The work of the cast in Terror in a Texas Town is so critical to the movie’s overall presentation because the cast’s work is just as simple as the story. This is not a bad thing, either. From Hayden’s confidence as George Hansen to Cabot’s diabolical McNeill and even to Young’s work as Johnny Crale, and beyond, every cast member here does just enough to make their characters believable. Audiences will be especially moved by the subtlety in Young’s portrayal of Crale as Crale clearly is struggling internally with who he is and was. The way that Young handle’s Crale, there almost seems to be a hint that Crale doesn’t like being a hired gun anymore and has second thoughts about what he is doing despite convincing himself in the end of his place. Even in the case of Cabot and Hayden, their performances are spot on. Cabot, even in his few on-screen appearances still manages to make audiences know McNeill is the evil businessman without going over the top in doing so. Hayden echoes hints of Gary Cooper (which is also discussed in the re-issue’s bonus material) in his simplistic approach. Between all of this and the work of the rest of the movie’s cast, so much can be such of the cast’s work, all of it positive. Audiences will see that for themselves when they check out this movie for themselves. Keeping this in mind, it becomes clear why the work of this movie’s cast is just as important to its presentation as the movie’s story. It still is not the last of the movie’s most important elements. The bonus material included in its recent re-issue rounds out its most important elements.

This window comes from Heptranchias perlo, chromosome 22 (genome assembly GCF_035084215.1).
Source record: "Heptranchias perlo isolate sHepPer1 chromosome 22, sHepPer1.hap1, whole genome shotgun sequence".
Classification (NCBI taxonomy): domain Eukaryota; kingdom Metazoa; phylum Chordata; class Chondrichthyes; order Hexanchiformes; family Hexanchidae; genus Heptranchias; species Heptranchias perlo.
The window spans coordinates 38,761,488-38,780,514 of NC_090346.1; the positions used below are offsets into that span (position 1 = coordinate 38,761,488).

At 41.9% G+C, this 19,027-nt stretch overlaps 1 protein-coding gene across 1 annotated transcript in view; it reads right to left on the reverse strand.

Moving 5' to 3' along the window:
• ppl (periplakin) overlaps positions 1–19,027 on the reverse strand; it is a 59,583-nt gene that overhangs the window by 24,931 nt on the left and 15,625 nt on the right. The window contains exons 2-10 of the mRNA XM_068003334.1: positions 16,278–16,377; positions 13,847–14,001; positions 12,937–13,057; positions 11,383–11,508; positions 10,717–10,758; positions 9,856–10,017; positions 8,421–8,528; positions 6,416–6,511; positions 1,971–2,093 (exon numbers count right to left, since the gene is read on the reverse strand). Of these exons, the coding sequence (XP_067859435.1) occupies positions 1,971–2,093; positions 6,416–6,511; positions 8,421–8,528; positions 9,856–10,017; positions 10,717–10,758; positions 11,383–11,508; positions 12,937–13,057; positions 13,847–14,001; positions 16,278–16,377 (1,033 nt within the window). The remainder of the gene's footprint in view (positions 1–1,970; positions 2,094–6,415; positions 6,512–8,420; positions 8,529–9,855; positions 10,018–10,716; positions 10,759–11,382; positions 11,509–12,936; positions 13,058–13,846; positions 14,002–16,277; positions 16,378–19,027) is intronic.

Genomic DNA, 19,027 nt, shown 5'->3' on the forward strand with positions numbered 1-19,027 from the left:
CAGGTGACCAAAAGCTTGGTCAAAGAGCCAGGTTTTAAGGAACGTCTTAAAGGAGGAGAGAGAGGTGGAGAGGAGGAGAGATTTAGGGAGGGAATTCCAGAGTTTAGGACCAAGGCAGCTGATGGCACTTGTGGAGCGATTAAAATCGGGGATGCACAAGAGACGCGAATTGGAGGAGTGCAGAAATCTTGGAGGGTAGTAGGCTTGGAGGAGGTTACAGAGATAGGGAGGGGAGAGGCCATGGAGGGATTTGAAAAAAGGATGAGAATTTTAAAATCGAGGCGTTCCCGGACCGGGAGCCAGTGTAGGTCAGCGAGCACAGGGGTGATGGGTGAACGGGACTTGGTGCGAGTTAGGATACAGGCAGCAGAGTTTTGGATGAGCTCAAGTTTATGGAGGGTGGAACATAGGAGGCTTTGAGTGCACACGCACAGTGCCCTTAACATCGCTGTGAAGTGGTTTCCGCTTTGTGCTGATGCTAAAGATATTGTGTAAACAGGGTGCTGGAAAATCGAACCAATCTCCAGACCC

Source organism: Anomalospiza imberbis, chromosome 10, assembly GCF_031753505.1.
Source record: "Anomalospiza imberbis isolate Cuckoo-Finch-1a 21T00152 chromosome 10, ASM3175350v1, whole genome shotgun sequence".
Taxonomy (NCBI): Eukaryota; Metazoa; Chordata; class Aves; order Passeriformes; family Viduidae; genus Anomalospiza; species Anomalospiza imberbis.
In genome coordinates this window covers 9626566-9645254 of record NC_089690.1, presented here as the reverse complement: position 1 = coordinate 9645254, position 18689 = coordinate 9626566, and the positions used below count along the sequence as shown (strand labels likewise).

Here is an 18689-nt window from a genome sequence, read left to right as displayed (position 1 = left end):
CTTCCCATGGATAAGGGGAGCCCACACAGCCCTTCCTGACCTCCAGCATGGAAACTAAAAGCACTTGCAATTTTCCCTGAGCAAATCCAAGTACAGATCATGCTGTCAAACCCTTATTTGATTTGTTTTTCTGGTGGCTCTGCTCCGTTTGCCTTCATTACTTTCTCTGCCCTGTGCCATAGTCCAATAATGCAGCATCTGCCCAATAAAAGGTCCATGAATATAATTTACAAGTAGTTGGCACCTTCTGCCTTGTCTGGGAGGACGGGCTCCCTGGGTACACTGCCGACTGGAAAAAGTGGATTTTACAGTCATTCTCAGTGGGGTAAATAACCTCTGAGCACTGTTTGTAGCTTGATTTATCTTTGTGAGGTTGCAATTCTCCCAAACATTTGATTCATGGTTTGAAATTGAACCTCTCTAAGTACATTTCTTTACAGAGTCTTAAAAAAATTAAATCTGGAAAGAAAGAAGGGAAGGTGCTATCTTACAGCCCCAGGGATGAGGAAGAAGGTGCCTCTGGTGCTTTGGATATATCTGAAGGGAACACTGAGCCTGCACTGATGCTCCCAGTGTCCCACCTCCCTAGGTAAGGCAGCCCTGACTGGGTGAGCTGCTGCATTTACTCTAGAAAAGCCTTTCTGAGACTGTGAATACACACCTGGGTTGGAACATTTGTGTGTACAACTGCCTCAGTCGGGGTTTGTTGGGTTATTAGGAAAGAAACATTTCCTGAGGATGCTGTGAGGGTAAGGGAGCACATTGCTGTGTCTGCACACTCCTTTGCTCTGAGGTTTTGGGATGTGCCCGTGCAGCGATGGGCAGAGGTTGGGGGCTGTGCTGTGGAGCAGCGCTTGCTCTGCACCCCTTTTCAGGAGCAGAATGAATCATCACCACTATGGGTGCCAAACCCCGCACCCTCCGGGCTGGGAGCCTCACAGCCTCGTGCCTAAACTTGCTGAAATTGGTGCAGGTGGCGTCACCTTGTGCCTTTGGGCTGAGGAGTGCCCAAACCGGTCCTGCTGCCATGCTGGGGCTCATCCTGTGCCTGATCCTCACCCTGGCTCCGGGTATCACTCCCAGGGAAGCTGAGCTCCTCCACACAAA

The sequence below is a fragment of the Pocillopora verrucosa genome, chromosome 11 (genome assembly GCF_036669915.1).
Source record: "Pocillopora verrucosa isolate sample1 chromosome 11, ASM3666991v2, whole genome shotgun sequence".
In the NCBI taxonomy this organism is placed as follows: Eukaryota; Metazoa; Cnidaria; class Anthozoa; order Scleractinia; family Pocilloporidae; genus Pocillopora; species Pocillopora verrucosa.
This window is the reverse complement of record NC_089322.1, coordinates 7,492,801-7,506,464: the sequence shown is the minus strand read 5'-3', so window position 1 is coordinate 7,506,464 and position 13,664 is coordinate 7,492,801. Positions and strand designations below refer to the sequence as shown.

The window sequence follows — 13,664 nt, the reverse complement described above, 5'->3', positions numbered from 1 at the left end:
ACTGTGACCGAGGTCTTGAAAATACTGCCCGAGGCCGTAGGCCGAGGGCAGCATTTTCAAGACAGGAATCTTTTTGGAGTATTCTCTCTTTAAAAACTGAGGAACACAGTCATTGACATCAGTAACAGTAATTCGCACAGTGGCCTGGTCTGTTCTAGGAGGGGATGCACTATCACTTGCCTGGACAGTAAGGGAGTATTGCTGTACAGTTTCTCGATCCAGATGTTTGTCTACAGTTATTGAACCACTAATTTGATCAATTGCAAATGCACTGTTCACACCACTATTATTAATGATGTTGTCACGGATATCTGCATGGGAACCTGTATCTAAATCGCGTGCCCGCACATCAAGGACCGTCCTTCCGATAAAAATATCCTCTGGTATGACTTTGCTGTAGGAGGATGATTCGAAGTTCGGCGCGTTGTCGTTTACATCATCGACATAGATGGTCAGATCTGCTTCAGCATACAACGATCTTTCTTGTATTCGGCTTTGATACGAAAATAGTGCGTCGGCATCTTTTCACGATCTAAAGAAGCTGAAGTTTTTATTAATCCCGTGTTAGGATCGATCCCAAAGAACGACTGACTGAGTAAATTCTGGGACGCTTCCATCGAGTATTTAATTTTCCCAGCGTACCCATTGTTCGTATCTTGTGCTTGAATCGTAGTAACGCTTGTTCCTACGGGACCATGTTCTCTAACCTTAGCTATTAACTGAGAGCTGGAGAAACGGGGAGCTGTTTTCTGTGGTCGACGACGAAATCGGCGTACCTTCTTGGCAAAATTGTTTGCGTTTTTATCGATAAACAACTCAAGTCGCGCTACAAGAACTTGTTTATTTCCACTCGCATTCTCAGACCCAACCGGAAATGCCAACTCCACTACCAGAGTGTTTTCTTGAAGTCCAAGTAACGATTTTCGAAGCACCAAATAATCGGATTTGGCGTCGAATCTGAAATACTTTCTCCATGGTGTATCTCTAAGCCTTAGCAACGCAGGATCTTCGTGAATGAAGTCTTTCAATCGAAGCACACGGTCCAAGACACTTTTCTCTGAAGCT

The bonus material featured in Arrow Academy’s recent re-issue of Terror in a Texas Town includes an in-depth introduction to the movie and an analysis of its cinematography from author Peter Stanfield. Stanfield, known best for his book Hollywood, Westerns and the 1930s—The Lost Trail and Horse Opera: The Strange History of the Singing Cowboy, explains what makes Terror in a Texas Town so many other Westerns and what also sets it apart from those flicks. Audiences learn through Stanfield’s discussions that while Trumbo’s story was, on its outermost level a Western, it was on a deeper level, an allegory about personal freedoms. This is key as he connects it to the impact of Joseph McCarthy’s witch hunt on Trumbo, Hayden and even Young. This discussion alone adds so much more depth to the movie’s overall presentation. Stanfield’s discussion on Trumbo’s balance of classic Western elements with his own writing style here adds yet more depth to the movie’s presentation as does his discussion on director Joseph H. Lewis’ stylistic approach to the movie behind the lens. This is a discussion that any film production student and lover will appreciate. When these and other discussions included in the re-issue’s bonus material is considered in whole, they prove collectively to be just as critical to the movie’s presentation as the movie’s story and the work of its actors. Collectively, those bonus discussions, the movie’s story and the cast’s work show Terror in a Texas Town to be a work that Western fans and movie history buffs alike will appreciate. That is even despite the movie being one of the lesser-known entries in the “Western world.” It is available now in stores and online. More information on this and other titles from Arrow Academy is available online now at: